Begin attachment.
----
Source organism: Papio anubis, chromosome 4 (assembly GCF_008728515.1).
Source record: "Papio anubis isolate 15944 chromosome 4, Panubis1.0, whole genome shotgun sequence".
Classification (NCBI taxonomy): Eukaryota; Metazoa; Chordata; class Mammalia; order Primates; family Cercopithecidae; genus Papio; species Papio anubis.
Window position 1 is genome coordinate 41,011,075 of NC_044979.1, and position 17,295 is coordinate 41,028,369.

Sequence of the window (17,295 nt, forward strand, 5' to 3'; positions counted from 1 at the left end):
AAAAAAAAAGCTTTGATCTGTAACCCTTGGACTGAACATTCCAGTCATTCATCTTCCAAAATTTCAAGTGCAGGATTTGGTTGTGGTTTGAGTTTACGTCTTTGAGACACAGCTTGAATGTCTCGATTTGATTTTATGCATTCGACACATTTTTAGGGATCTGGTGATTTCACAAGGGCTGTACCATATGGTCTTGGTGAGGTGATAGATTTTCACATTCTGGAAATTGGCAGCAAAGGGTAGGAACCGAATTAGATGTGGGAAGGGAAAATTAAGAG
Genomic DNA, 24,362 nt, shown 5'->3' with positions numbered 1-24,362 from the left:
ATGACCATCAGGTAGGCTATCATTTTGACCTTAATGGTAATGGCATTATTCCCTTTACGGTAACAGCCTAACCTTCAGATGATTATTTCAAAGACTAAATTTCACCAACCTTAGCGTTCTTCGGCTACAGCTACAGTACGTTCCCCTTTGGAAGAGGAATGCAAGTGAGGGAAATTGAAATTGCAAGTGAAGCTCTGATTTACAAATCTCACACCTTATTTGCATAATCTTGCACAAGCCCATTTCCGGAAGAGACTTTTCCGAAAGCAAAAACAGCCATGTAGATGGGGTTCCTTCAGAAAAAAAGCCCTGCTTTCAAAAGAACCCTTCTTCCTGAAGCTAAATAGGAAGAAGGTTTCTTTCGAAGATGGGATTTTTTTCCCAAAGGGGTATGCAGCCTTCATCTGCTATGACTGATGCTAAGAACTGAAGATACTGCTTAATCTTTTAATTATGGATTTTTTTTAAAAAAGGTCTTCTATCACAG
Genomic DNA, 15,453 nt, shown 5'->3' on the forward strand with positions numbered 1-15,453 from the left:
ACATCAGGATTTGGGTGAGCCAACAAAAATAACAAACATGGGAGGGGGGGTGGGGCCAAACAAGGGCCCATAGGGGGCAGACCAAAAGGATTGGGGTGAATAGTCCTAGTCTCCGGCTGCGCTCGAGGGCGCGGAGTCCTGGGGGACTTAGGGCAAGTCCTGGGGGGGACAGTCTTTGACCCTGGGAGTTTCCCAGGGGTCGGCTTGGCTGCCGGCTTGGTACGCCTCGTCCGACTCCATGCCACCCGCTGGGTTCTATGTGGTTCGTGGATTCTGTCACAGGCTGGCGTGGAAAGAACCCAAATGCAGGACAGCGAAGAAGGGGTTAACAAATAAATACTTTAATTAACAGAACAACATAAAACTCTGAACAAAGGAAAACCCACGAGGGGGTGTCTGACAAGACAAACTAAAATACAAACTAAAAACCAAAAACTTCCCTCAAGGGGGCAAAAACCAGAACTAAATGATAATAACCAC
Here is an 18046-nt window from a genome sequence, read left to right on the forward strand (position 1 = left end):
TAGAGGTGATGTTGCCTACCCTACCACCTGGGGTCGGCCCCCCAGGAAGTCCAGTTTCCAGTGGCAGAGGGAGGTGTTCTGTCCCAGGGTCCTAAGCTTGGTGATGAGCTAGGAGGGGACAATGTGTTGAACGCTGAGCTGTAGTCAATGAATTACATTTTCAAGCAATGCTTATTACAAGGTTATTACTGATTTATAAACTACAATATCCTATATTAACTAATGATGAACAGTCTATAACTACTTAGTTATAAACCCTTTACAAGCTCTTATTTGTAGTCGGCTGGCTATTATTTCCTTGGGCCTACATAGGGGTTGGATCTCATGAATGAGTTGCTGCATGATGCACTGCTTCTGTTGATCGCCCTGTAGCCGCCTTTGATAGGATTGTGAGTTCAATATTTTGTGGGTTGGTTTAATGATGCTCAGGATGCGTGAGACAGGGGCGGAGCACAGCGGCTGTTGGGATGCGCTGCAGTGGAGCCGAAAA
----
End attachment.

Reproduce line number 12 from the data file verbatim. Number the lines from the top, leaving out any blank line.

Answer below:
TAGAGGTGATGTTGCCTACCCTACCACCTGGGGTCGGCCCCCCAGGAAGTCCAGTTTCCAGTGGCAGAGGGAGGTGTTCTGTCCCAGGGTCCTAAGCTTGGTGATGAGCTAGGAGGGGACAATGTGTTGAACGCTGAGCTGTAGTCAATGAATTACATTTTCAAGCAATGCTTATTACAAGGTTATTACTGATTTATAAACTACAATATCCTATATTAACTAATGATGAACAGTCTATAACTACTTAGTTATAAACCCTTTACAAGCTCTTATTTGTAGTCGGCTGGCTATTATTTCCTTGGGCCTACATAGGGGTTGGATCTCATGAATGAGTTGCTGCATGATGCACTGCTTCTGTTGATCGCCCTGTAGCCGCCTTTGATAGGATTGTGAGTTCAATATTTTGTGGGTTGGTTTAATGATGCTCAGGATGCGTGAGACAGGGGCGGAGCACAGCGGCTGTTGGGATGCGCTGCAGTGGAGCCGAAAA